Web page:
On November 16, Dive News Network had the unique opportunity to attend an interview with orca (“killer” whale) activist John Hargrove, given by ‘the voice of Westchester’ WVOX radio talk show host Melissa Lonquich on her weekly show “Dive into Life”. Hargrove is also the author of New York Times Best Seller in 5 separate categories for his book, Beneath the Surface: Killer Whales, SeaWorld, and the Truth Beyond Blackfish.
During the interview Hargrove offered listeners new insights: into the deplorable conditions of orcas at SeaWorld, the intense public relations campaign against him by SeaWorld management, and his views on a variety of issues surfaced by Lonquich.
While the interview with Hargrove was ‘the main event’, radio talk show host interviewer Melissa Lonquich gets a vigorous shout out for her engaging rapport and incisive conversation starters with John Hargrove. Lonquich – owing to her style and presence — brought to light many new aspects and the challenges encountered by Hargrove in his campaign.
Before turning to the Hargrove interview, let’s circle around with interviewer Melissa Lonquich! Her style (expressive Italian handwaving and rapid- fire questioning) offers no quarter, yet her empathy suffuses the interviewee – gaining access to her subject’s thoughts and feelings, and those of her audience. Lonquich ‘gets it’, and she gets inside. Her weekly program quickly became a staple feature at Westchester NY’s WVOX radio programming. A Philosophy major and Theology minor from St. Johns University, she now also holds two Masters degrees in Childhood Education and TESOL(Teaching English to Speakers of Other Languages). She has a storied history: while a student at Saunders Trades and Technical High School in Yonkers, NY she was the first female to graduate with a major in automotive technology, and was also the first female ice hockey player to play for the city of Yonkers on an all boys team.
By day she is a beloved NYC middle school teacher (Da Bronx is her beat, rough and tumble), with English As A Second Language (ESL) as her specialty; her social media portals are plastered with heartwarming notes from her students.
She is a PADI Master Scuba Diver, and on the leadership team of The Scuba Sports Club of Westchester. She is also a rising star in the Coast Guard Auxiliary, passing challenging exam after exam! (So, how did that Coast Guard thing happen? Melissa’s friend has a boat that she was on often; there were some boating safety requirements; so… never one to let a learning opportunity pass, Melissa dove in.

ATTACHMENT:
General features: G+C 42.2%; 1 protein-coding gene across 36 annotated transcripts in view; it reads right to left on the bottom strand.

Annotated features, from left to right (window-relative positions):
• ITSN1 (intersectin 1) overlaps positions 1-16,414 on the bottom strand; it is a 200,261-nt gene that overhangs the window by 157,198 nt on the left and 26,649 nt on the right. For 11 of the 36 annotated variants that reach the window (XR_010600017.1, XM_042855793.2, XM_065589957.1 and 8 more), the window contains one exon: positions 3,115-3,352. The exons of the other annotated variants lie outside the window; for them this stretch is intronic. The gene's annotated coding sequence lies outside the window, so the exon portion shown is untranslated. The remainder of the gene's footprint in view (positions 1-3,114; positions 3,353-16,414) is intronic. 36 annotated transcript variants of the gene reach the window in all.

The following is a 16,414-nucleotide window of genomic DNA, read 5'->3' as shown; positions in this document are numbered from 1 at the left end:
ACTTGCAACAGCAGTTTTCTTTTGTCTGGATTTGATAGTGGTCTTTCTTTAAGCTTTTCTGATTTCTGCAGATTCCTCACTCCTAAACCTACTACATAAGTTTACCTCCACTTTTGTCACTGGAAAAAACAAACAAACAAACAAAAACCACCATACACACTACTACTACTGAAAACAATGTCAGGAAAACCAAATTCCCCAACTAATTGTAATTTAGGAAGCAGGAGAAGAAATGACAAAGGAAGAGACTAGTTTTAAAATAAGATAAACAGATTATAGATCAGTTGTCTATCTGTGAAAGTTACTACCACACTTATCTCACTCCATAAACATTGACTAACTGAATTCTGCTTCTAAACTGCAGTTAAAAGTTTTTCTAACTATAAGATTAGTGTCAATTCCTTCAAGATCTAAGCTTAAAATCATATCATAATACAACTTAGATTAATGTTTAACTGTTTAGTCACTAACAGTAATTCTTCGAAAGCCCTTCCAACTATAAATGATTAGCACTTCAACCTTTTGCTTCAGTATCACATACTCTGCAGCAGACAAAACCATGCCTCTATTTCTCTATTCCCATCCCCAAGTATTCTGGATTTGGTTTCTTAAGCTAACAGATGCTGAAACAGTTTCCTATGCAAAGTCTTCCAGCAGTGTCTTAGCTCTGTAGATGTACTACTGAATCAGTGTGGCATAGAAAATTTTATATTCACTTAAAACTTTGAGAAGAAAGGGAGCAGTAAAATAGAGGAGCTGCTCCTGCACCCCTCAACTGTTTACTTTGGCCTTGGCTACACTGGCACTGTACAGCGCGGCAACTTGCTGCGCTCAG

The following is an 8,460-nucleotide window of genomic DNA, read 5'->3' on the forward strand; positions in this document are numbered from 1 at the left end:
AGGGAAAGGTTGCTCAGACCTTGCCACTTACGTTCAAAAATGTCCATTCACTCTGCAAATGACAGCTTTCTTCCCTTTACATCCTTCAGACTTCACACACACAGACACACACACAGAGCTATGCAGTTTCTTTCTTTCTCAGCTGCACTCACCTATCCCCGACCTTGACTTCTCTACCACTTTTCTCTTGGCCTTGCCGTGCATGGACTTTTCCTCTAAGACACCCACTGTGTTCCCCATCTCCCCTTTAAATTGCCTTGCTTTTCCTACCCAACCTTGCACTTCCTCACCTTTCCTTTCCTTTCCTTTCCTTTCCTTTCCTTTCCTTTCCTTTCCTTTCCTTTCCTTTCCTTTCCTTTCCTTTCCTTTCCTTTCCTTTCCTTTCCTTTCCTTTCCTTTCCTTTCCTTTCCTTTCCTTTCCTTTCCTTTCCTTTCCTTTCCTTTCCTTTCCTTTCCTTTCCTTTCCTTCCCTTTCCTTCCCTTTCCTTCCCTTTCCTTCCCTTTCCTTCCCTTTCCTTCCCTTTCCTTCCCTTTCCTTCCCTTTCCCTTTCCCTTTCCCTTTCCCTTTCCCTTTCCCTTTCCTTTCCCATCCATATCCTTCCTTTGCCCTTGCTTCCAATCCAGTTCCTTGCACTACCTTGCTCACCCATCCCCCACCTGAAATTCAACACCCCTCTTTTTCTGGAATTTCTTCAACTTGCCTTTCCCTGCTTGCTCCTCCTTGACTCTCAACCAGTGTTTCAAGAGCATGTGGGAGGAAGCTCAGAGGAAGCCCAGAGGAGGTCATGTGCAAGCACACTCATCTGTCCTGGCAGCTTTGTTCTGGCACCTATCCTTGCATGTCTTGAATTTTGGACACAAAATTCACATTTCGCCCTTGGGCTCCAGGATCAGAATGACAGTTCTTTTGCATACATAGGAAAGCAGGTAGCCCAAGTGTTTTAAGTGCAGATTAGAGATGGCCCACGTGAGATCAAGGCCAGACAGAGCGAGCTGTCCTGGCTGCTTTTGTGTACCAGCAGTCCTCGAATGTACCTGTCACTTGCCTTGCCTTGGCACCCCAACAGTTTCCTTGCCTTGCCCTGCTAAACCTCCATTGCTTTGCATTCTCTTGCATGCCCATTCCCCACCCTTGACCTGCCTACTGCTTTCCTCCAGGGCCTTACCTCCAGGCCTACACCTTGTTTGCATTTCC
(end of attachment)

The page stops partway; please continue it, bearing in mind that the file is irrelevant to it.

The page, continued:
Her Coast Guard team was taken with her and recruited her, and she is now their Staff Officer of diversity, an instructor for Coast Guard boating safety courses, a certified vessel examiner, and she is finishing up her boat crew qualifications this Spring ~ a truly intrepid ‘Coastie’!). Lonquich is also a long-time volunteer at the Maritime Aquarium in Norwalk Connecticut, where she attracts (generally benign) attention from the seven huge sand tiger sharks and a lemon shark which call that aquarium home.
She spent a lot of her life as a competitive fighter and now trains and competes in “strong(wo)man” competitions through NY Strong in Mamaroneck, NY; just the photos of her exploits are enough to result in herniated discs… With a ‘larger than life’ background/credentials like that, Lonquich is well positioned to successfully engage in even the most challenging interviews!
‘Larger than life’ also describes John Hargrove! When interviewed in the film Blackfish, he indicted SeaWorld for its immoral actions of keeping orcas confined to what amounts to concrete backyard pools – with the result that some orcas developed aggressive behaviors (something like a psychotic break); separating mother orcas from their calves with a lifelong, shared bond– inflicting terrible emotional damage on them both (particularly egregious because orcas have an arguably larger and more advanced emotion-processing brain function than humans do); and worst of all, setting the blame for the death of SeaWorld senior level orca trainer Dawn Brancheau on Dawn herself – when she was no longer able to defend herself.
The trainers all knew the truth. Hargrove and Blackfish director Gabriela Cowperthwaite – along with seven other SeaWorld trainers interviewed in the film, have achieved positive change in SeaWorld practices, and have resulted in improved safety for orca trainers in aquaparks featuring orca shows.